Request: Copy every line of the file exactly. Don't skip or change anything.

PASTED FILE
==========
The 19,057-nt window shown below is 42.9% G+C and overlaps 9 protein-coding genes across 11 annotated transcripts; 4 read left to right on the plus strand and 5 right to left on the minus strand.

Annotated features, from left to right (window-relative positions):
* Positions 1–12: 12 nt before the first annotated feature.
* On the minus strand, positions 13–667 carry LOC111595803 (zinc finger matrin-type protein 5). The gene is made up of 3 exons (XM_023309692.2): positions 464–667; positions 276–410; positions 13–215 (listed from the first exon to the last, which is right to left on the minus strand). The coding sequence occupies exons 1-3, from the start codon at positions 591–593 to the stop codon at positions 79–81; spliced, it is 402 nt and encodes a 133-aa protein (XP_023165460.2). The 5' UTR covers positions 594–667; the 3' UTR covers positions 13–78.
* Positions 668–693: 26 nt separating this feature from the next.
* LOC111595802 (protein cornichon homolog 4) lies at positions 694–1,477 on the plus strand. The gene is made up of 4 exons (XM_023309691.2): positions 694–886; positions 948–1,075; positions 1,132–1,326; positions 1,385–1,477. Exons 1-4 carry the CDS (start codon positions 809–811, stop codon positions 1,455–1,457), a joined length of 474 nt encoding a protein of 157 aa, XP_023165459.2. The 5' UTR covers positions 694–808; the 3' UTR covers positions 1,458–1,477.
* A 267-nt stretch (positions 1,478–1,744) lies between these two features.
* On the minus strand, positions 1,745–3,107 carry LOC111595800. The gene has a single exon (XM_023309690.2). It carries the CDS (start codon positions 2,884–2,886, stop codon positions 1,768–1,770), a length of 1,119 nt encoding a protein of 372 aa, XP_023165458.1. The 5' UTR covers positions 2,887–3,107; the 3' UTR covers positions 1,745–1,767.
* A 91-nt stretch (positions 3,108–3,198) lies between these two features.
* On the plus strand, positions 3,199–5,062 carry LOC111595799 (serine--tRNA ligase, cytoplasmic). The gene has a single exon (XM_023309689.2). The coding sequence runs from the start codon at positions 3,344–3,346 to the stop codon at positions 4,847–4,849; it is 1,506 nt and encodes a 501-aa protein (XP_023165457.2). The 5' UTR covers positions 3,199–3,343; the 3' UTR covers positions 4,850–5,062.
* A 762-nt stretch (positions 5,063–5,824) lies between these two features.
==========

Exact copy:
The 19,057-nt window shown below is 42.9% G+C and overlaps 9 protein-coding genes across 11 annotated transcripts; 4 read left to right on the plus strand and 5 right to left on the minus strand.

Annotated features, from left to right (window-relative positions):
* Positions 1–12: 12 nt before the first annotated feature.
* On the minus strand, positions 13–667 carry LOC111595803 (zinc finger matrin-type protein 5). The gene is made up of 3 exons (XM_023309692.2): positions 464–667; positions 276–410; positions 13–215 (listed from the first exon to the last, which is right to left on the minus strand). The coding sequence occupies exons 1-3, from the start codon at positions 591–593 to the stop codon at positions 79–81; spliced, it is 402 nt and encodes a 133-aa protein (XP_023165460.2). The 5' UTR covers positions 594–667; the 3' UTR covers positions 13–78.
* Positions 668–693: 26 nt separating this feature from the next.
* LOC111595802 (protein cornichon homolog 4) lies at positions 694–1,477 on the plus strand. The gene is made up of 4 exons (XM_023309691.2): positions 694–886; positions 948–1,075; positions 1,132–1,326; positions 1,385–1,477. Exons 1-4 carry the CDS (start codon positions 809–811, stop codon positions 1,455–1,457), a joined length of 474 nt encoding a protein of 157 aa, XP_023165459.2. The 5' UTR covers positions 694–808; the 3' UTR covers positions 1,458–1,477.
* A 267-nt stretch (positions 1,478–1,744) lies between these two features.
* On the minus strand, positions 1,745–3,107 carry LOC111595800. The gene has a single exon (XM_023309690.2). It carries the CDS (start codon positions 2,884–2,886, stop codon positions 1,768–1,770), a length of 1,119 nt encoding a protein of 372 aa, XP_023165458.1. The 5' UTR covers positions 2,887–3,107; the 3' UTR covers positions 1,745–1,767.
* A 91-nt stretch (positions 3,108–3,198) lies between these two features.
* On the plus strand, positions 3,199–5,062 carry LOC111595799 (serine--tRNA ligase, cytoplasmic). The gene has a single exon (XM_023309689.2). The coding sequence runs from the start codon at positions 3,344–3,346 to the stop codon at positions 4,847–4,849; it is 1,506 nt and encodes a 501-aa protein (XP_023165457.2). The 5' UTR covers positions 3,199–3,343; the 3' UTR covers positions 4,850–5,062.
* A 762-nt stretch (positions 5,063–5,824) lies between these two features.